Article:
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Windowsill Herb Water GardenWindowsill Herb Water Garden

A windowsill herb water garden is not only a beautiful sight, it is very handy for the cook of the house. Herbs grown in water will have just as much flavor as those grown in the garden. And, you don’t have to deal with the mess of soil and going out to water them!


Most herbs will grow well in a windowsill herb water garden. Herbs grown from cuttings in the garden will get the best results. You can use herb plants from the grocery store! Just wash them in plain water first, and cut off the bottom of each stem to allow it to absorb the most water. They will grow well as long as you keep pinching off the older leaves as they grow to full size.


  1. Begin by cutting about a 4 to 6 inch long piece from the new growth at the top part of the plant either in the garden or from a grocery store or nursery. The new growth will be less woody than the rest of the plant and the roots will have a better chance of starting.
  2. Clear the bottom leaves off the plant up to about 4 inches. Wherever you remove a leaf is a potential place where roots can emerge. For more woody plants such as Rosemary, use your fingernail and thumb to remove any extra woodiness along the stem.
  3. The cuttings must absorb moisture from the stems so make sure to cut the bottoms of the stems at an angle to increase the area the stem has to use.
  4. Place one or two cuttings in each clear, shallow glass or plastic containers.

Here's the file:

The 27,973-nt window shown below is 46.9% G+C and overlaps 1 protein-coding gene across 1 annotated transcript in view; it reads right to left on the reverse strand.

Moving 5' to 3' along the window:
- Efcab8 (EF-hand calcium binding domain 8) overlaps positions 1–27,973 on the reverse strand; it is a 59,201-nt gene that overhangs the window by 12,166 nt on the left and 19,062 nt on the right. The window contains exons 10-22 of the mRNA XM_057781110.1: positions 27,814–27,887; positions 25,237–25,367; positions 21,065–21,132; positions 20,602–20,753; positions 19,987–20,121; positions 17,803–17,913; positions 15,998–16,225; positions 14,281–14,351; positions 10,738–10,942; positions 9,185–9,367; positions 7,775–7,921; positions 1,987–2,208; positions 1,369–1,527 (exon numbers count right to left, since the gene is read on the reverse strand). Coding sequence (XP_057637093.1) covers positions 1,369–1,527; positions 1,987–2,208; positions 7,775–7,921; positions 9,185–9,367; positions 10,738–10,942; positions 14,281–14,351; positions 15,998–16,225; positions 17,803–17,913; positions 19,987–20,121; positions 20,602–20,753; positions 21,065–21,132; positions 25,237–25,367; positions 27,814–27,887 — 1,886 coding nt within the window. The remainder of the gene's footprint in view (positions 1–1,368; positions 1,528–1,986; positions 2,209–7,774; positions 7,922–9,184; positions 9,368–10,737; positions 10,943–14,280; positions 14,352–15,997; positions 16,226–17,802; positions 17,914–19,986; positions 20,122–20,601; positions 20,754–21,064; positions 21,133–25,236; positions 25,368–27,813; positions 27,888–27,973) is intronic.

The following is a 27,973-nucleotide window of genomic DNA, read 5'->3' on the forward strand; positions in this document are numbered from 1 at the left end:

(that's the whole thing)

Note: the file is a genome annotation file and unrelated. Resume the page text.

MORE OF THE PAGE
Colored JarsColored Jars
Herbs Growing in Water on WindowsillHerbs Growing in Water on Windowsill

The containers for a successful windowsill herb water garden can be mason jars, glass bottles, plastic bottles, glass sets from thrift shops, etc.

The ideal containers would be colored ones so the roots do not get too much light, which is not good for them. This will also prevent algae growth on the surface of the roots and the walls of the container. (Although the algae will not harm the plants, they do make the bottles look untidy).

If you have a container you would like to use but it is clear and will be in direct sunlight, you could attach a small bit of construction paper to one side to keep the bright sun from the roots.

Narrow-mouthed containers are the best because they can support the cuttings and keep them as upright as possible, though the top shouldn’t be too narrow or tight-fitting around the cutting. It is important that there be free movement of air so the roots can breathe.

If only wide-mouthed containers are available, try covering the top with nylon or wire netting. Inserting the cuttings through the holes will offer some support for them. The netting will also prevent mosquitoes from laying eggs in the water in warmer climates.


Add water up to a few inches but do not use chlorinated water since the bleach chemical is not good for plants. It is fine to use tap water that has been left to air overnight. Stored rainwater is fine as well.

The best water is spring water or well water since the dissolved minerals may be of use to the plants. For this reason, do not use distilled water, since these minerals will be removed.

Make sure also that no leaves are touching the water. They can rot quickly and spoil the water.


Place the containers on a sunny south or east windowsill, if possible. Remember that a windowsill will tend to be much hotter than other areas and the water will evaporate. Be sure to refill as it evaporates or if the water becomes dark. Rosemary, for example, will get extra dark in the first 24 hours.